Surfer has come a long way since the DOS version and is now used by Dr. Hall to create Digital Terrain Models (DTMs) of the Mediterranean Sea, the Black Sea, the Red Sea and the Caspian Sea. To create these DTMs, hundreds of thousands of digitized soundings are compiled and then gridded using Surfer’s kriging method. As is the case with most digitized soundings, errors, also known as artifacts, are prevalent; therefore Surfer is used to separate the artifacts from the DTMs for analysis. Combining the tools provided by Surfer and other mapping programs, Dr. Hall can generate impressive models.

Surfer Digital Terrain Model - Kriging Method
In 2010, Dr. Hall spent 44 days on the icebreaker, Healy, mapping
50,000 sq. km up to the North Pole to investigate new bathymetric features.
 

Dr. Hall’s recent projects are quite fascinating. Just last week, Dr. Hall kriged 46,000 digitized soundings and 10 meter contours for the Gulf of Suez to generate 50 meter UTM grids. The grids will be used by a professor at the University of California, Santa Cruz to create seiche animations to potentially illustrate how the Israelites crossed the Red Sea ~3,300 years ago. Additionally, Dr. Hall contributed to the General Bathymetric Chart of the Oceans (GEBCO) Cook Book for making grids of the world’s oceans and his chapter detailed his use of Surfer and the other software packages. He states Surfer “is the program of choice for interpolation of grids.”

We are pleased Dr. Hall has integrated Surfer into his workflow, and it is exciting to see his application of Surfer’s tools.

For additional information, visit the below links:

If you would like to be featured in a future Customer Spotlight, contact us.

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07 January 2016
Surfer

Golden Software customers possess a broad assortment of backgrounds from earth sciences and engineering to education and politics. This vast background results in a variety of uses for Golden Software’s products. Each customer uses the software in a unique way, and we are pleased to share these stories. This blog features John McMurray, President of Commercial Weather Services, Inc., and his use of SURFER in the application of meteorology and hydrology.

In the arena of Geographical Information Systems (GIS), an application of Meteorology and Hydrology has been bridged. With more than 30 years experience each; meteorologist John McMurray and hydrologists Rod Carson have developed detailed spatial resolution of Doppler radar data. John McMurray, President of Commercial Weather Services, Inc. (CWS) has used Golden Software's programs, PLOTCALL and GRAPHER, as far back as the mid 90's in the development of Wind Roses. A 1964 graduate from the NY State Maritime College, Fort Schuyler, BS Meteorology, John spent the next five years in the US Air Force. Separating as a Captain, the next venture was as a Broadcast Television meteorologist and as a private consultant to date.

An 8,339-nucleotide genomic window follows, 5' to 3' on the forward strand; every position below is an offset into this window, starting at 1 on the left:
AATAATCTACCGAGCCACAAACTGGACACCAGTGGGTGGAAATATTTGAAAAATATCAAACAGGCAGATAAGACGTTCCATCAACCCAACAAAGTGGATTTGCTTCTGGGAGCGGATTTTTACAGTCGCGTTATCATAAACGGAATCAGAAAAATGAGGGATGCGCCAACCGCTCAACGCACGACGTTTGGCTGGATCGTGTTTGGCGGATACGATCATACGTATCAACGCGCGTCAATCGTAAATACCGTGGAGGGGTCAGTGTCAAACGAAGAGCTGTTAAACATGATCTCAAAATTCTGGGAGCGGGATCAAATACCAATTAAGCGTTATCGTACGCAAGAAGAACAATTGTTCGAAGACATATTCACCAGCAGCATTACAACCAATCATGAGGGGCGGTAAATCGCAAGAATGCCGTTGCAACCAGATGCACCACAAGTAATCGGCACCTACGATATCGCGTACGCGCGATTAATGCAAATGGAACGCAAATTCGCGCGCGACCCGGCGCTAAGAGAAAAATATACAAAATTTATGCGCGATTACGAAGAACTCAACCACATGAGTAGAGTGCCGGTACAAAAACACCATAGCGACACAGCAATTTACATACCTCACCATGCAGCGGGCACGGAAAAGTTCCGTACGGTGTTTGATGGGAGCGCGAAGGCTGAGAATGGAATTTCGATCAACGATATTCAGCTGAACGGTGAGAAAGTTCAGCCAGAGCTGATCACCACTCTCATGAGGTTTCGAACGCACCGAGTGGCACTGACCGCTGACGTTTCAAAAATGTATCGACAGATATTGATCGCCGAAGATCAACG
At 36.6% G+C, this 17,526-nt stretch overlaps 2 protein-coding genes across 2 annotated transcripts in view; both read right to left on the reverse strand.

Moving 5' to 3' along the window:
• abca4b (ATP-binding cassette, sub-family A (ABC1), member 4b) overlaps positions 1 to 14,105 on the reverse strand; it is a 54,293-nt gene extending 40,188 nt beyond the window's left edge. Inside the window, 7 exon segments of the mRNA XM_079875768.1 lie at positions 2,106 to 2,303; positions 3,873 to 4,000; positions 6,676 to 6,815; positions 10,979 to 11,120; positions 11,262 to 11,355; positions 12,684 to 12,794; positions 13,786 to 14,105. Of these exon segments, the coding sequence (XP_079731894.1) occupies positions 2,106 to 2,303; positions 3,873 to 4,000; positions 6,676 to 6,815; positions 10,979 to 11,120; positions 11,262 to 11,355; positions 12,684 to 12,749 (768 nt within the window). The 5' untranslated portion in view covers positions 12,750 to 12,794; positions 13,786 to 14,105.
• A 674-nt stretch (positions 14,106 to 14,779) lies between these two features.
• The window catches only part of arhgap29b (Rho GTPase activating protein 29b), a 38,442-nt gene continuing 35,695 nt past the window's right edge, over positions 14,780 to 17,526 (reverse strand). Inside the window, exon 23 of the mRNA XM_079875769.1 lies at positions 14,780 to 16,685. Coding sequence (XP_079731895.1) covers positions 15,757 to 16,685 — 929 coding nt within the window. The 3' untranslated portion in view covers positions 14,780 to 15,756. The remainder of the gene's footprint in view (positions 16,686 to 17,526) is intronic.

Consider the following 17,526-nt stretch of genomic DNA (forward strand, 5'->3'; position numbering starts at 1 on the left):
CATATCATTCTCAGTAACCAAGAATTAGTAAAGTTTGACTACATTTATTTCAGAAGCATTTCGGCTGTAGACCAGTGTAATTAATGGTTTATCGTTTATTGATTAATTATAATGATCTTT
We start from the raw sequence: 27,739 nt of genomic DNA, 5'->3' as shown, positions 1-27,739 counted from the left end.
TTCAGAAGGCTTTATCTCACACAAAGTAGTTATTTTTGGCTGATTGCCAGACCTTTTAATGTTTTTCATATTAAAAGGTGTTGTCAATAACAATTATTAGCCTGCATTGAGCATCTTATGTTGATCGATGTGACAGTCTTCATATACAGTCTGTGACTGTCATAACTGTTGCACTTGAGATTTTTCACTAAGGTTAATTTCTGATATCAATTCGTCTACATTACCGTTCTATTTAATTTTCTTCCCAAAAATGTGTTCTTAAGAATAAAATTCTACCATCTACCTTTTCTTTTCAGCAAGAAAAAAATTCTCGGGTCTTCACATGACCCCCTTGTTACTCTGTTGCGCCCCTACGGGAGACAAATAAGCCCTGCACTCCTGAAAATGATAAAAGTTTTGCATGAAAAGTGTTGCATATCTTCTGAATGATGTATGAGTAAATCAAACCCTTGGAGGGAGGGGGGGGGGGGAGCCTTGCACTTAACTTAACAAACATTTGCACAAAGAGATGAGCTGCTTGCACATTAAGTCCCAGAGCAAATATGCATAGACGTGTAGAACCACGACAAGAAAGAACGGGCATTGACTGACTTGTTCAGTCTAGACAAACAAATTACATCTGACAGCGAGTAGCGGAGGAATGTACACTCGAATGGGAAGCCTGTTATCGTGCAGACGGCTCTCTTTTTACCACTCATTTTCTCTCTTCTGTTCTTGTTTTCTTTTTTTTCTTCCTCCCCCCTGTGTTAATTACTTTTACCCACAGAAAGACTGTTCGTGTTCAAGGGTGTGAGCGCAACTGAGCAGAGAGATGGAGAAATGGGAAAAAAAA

Across the Nation there are more than 159 WSR-88 Doppler radar installations. From each site, on an approximate six (6) minute interval, digital pixel data is archived at the National Climatic Data Center (NCDC). This data is titled Level II NEXRAD.

The evolution of the data presentation begins with the use of the NCDC's “Weather Toolkit” software. The archived Level II data is layered on GOOGLE EARTH's terrain and street views. The radar data has a 1/2° x 250 m resolution. Precise latitude and longitude boundary points are determined and are used as grid point values in Surfer mapping software. Of paramount importance is to determine an exact pixel location utilizing the “digitize” feature of Surfer. The process continues, now with the pixel values, and the features of the hydrologists GETNEXRAD software. For the selected time period, an EXCEL output file is developed with rainfall values (dBz), incremental rainfall amounts (inches) and total amounts for each point and for each time increment.

Armed with the complete data set, the many features of Surfer mapping data software easily produce precise and informative surface and 3-D numeric and contoured color plots. These have been well received as exact and vivid presentations by both attorneys and engineers in a variety of fields.

For more information, John can be reached at cwsweather@sbcglobal.net or at his web site: cwsweather.com.

"Surfer has proved invaluable in my application of meteorology. My application was to
reconstruct heavy rainfall amounts in certain areas that resulted in flood problems. The plots
I put together have been well received by attorneys. To that end I put together a collage
of a few plots which illustrates what can be done."

John McMurray, President of Commercial Weather Services, Inc.